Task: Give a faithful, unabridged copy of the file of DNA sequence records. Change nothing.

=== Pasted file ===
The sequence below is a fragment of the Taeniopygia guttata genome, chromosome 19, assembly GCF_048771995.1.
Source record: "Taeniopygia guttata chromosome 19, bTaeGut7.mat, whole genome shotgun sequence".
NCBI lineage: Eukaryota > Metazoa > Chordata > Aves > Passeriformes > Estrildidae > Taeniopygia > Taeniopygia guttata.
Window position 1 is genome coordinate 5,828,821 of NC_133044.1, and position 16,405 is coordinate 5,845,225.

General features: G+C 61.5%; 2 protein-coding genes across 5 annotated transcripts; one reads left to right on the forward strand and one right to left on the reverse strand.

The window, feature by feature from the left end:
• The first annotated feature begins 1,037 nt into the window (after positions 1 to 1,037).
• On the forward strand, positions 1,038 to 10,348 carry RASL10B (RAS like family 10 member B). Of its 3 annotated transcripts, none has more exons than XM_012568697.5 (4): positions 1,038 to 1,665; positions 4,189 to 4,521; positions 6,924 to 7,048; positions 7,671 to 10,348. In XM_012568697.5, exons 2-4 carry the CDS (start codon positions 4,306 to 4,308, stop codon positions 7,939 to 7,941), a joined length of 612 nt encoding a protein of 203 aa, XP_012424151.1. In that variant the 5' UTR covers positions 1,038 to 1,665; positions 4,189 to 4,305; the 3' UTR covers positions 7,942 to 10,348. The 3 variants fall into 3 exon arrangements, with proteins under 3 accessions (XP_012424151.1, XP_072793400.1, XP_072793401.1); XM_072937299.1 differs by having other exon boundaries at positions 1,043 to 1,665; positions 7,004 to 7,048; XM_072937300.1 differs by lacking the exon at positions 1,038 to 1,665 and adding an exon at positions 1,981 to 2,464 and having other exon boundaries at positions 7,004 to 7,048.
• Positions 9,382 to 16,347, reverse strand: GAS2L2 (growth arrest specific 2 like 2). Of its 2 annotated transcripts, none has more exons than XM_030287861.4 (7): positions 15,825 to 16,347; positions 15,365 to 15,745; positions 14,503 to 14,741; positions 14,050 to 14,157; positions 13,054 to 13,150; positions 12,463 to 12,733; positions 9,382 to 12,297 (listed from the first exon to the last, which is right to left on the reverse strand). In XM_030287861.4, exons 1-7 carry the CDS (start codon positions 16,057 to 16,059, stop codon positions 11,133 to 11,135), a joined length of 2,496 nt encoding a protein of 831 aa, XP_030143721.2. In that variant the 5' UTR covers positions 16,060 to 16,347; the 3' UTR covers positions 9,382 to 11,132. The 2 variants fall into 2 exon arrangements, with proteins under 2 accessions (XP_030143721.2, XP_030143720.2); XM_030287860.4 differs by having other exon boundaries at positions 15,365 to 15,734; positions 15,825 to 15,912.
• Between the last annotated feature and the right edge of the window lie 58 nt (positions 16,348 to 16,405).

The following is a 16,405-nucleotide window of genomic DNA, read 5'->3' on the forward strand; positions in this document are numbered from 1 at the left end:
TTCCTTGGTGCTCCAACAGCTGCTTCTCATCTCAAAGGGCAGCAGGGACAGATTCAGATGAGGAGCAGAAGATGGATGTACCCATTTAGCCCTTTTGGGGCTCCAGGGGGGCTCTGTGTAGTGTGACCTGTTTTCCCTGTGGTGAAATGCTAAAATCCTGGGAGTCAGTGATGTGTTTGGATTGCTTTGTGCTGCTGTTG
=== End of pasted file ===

The sequence below is a fragment of the Taeniopygia guttata genome, chromosome 19, assembly GCF_048771995.1.
Source record: "Taeniopygia guttata chromosome 19, bTaeGut7.mat, whole genome shotgun sequence".
NCBI lineage: Eukaryota > Metazoa > Chordata > Aves > Passeriformes > Estrildidae > Taeniopygia > Taeniopygia guttata.
Window position 1 is genome coordinate 5,828,821 of NC_133044.1, and position 16,405 is coordinate 5,845,225.

General features: G+C 61.5%; 2 protein-coding genes across 5 annotated transcripts; one reads left to right on the forward strand and one right to left on the reverse strand.

The window, feature by feature from the left end:
• The first annotated feature begins 1,037 nt into the window (after positions 1 to 1,037).
• On the forward strand, positions 1,038 to 10,348 carry RASL10B (RAS like family 10 member B). Of its 3 annotated transcripts, none has more exons than XM_012568697.5 (4): positions 1,038 to 1,665; positions 4,189 to 4,521; positions 6,924 to 7,048; positions 7,671 to 10,348. In XM_012568697.5, exons 2-4 carry the CDS (start codon positions 4,306 to 4,308, stop codon positions 7,939 to 7,941), a joined length of 612 nt encoding a protein of 203 aa, XP_012424151.1. In that variant the 5' UTR covers positions 1,038 to 1,665; positions 4,189 to 4,305; the 3' UTR covers positions 7,942 to 10,348. The 3 variants fall into 3 exon arrangements, with proteins under 3 accessions (XP_012424151.1, XP_072793400.1, XP_072793401.1); XM_072937299.1 differs by having other exon boundaries at positions 1,043 to 1,665; positions 7,004 to 7,048; XM_072937300.1 differs by lacking the exon at positions 1,038 to 1,665 and adding an exon at positions 1,981 to 2,464 and having other exon boundaries at positions 7,004 to 7,048.
• Positions 9,382 to 16,347, reverse strand: GAS2L2 (growth arrest specific 2 like 2). Of its 2 annotated transcripts, none has more exons than XM_030287861.4 (7): positions 15,825 to 16,347; positions 15,365 to 15,745; positions 14,503 to 14,741; positions 14,050 to 14,157; positions 13,054 to 13,150; positions 12,463 to 12,733; positions 9,382 to 12,297 (listed from the first exon to the last, which is right to left on the reverse strand). In XM_030287861.4, exons 1-7 carry the CDS (start codon positions 16,057 to 16,059, stop codon positions 11,133 to 11,135), a joined length of 2,496 nt encoding a protein of 831 aa, XP_030143721.2. In that variant the 5' UTR covers positions 16,060 to 16,347; the 3' UTR covers positions 9,382 to 11,132. The 2 variants fall into 2 exon arrangements, with proteins under 2 accessions (XP_030143721.2, XP_030143720.2); XM_030287860.4 differs by having other exon boundaries at positions 15,365 to 15,734; positions 15,825 to 15,912.
• Between the last annotated feature and the right edge of the window lie 58 nt (positions 16,348 to 16,405).

The following is a 16,405-nucleotide window of genomic DNA, read 5'->3' on the forward strand; positions in this document are numbered from 1 at the left end:
TTCCTTGGTGCTCCAACAGCTGCTTCTCATCTCAAAGGGCAGCAGGGACAGATTCAGATGAGGAGCAGAAGATGGATGTACCCATTTAGCCCTTTTGGGGCTCCAGGGGGGCTCTGTGTAGTGTGACCTGTTTTCCCTGTGGTGAAATGCTAAAATCCTGGGAGTCAGTGATGTGTTTGGATTGCTTTGTGCTGCTGTTG